New Drivers Act...


The Road Traffic (New Drivers) Act 1995.

The New Drivers Act 1995 applies to all drivers who pass their first UK driving test (car or bike) on, or after, 1 June 1997. This Act puts New Drivers on a 'licence probation' for a period of 2 years after the driving test is passed. If 6 points, or more, are accummulated on the licence, due to driving offences being committed within this period, then the licence will be revoked.

The date of offence is the important date, not the date of conviction. Therefore, if the offence occurred within the two year period, but the licence was endorsed with points after the two year period, the New Drivers Act would still apply and the licence would be revoked.


Revocation of the driving licence means that the driver will, with immediate effect, lose their licence altogether. The only way to regain the licence is to re-sit both the driving theory test and the practical driving test. If both tests are re-passed the licence will be returned, but the penalty points will remain on the licence until the required term has been served.

Points that were already endorsed on an individual's provisional licence will carry forward to the new, full driving licence. If the provisional driving licence had as much as 6 points on it, the individual would not initially lose the licence on passing their driving test but would still receive, and be able to drive on, a full driving licence when it is exchanged for the provisional licence after the driving test.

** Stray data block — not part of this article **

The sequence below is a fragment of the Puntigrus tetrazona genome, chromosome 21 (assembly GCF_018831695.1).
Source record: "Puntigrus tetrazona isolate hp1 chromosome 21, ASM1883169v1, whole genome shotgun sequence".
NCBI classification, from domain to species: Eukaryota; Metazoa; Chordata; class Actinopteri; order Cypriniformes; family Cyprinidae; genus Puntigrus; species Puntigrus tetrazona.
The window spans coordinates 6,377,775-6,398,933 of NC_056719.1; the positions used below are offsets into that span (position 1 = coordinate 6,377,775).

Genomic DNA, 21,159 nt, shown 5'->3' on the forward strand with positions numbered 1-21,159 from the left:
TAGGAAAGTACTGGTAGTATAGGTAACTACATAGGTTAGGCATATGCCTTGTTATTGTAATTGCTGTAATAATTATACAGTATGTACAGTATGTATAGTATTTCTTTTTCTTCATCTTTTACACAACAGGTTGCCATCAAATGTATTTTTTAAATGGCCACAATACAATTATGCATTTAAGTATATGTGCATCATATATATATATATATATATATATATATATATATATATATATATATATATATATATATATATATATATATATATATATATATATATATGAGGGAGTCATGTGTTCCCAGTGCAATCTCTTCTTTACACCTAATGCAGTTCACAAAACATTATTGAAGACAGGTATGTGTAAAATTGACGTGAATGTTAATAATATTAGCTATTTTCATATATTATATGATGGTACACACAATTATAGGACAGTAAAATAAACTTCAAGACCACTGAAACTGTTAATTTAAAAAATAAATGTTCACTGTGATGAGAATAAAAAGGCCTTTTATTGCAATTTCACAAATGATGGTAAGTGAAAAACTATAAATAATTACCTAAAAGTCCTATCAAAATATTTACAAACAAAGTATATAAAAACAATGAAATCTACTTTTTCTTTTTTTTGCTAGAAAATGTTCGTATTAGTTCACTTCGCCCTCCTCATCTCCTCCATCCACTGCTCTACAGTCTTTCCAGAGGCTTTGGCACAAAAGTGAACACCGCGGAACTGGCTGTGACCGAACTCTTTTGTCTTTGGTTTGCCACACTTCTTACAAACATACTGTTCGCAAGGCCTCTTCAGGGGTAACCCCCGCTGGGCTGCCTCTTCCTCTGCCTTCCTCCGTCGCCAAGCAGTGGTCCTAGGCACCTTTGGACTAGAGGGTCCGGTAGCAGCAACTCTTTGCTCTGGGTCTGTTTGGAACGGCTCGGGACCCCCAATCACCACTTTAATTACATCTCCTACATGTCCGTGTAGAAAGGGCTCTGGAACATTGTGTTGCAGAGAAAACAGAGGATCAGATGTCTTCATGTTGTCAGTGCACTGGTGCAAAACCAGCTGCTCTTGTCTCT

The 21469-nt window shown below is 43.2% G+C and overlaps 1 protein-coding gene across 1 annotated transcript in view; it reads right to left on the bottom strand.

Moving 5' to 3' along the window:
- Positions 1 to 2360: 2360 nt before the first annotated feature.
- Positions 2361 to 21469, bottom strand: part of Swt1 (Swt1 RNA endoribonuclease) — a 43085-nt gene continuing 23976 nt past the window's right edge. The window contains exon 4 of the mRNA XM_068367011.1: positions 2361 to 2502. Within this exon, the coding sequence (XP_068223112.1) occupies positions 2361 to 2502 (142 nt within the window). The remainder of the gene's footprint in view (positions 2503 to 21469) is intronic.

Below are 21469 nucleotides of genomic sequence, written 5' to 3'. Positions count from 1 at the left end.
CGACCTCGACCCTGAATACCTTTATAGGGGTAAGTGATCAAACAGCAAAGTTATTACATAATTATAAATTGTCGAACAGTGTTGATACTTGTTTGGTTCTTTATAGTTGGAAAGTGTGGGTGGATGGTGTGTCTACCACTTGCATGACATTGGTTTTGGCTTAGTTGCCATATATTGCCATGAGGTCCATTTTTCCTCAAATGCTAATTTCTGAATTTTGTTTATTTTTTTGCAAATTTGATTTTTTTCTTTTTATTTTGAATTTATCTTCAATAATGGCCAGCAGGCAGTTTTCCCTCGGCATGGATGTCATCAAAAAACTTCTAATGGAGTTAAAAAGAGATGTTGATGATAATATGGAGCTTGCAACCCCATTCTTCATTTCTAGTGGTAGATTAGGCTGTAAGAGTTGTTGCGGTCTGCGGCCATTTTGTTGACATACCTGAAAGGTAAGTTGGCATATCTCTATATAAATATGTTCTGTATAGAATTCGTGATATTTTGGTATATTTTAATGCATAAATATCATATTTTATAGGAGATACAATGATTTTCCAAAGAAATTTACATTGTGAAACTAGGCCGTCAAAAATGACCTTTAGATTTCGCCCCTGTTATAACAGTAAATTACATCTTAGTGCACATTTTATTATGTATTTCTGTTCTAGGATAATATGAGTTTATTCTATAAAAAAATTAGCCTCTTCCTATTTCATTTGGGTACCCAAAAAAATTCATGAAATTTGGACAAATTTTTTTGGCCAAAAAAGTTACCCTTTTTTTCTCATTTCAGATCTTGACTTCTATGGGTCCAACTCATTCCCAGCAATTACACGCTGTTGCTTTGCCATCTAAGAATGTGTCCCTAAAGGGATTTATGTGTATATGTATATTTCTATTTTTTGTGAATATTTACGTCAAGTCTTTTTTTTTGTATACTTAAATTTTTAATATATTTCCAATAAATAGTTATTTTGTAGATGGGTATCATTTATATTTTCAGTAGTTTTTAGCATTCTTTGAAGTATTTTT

However, no matter how many or how few penalty points there are on the provisional licence, simply having points on it makes it highly likely that just one traffic offence would result in the licence being revoked. Passing the driving test with no previous penalty points would mean obtaining a first, clean, full, driving licence, and may require two driving offences to be committed before the licence is revoked.

After revocation, in order to re-sit the UK driving tests (theory and practical) application for a driving licence would again have to be made. A new provisional licence, endorsed with the relevant penalty points, would be issued. This places the same limitations on the driver as their original provisional licence did, i.e.:

  • 'L' plates must be displayed on the vehicle.
  • Cannot drive unless supervised by someone over the age of 21 who has held a licence for 3 years or more or a Approved Driving Instructor.
  • Will not be allowed to drive on the motorway.
  • Will be restricted to driving motorbikes with less powerful engines, if it was a motorcycle licence that was revoked.

  • Passing both the theory test and the practical test would enable the re-issue of a full UK driving licence, endorsed with the relevant penalty points, and the New Drivers Act would no longer apply. The Road Traffic (New Drivers) Act only applies further to the first full UK driving test, not subsequent tests.

    It is possible, in some cases to avoid the licence being revoked by attending at court and appealing 'good reason' for the action that led to the conviction. In this way it may be possible to avoid the endorsement of the licence with penalty points, in exchange for a fine, or an alternative punishment. Legal advice is best sought in these circumstances.


    We hope this page has been of help to you, and puts the New Drivers Act into perspective.



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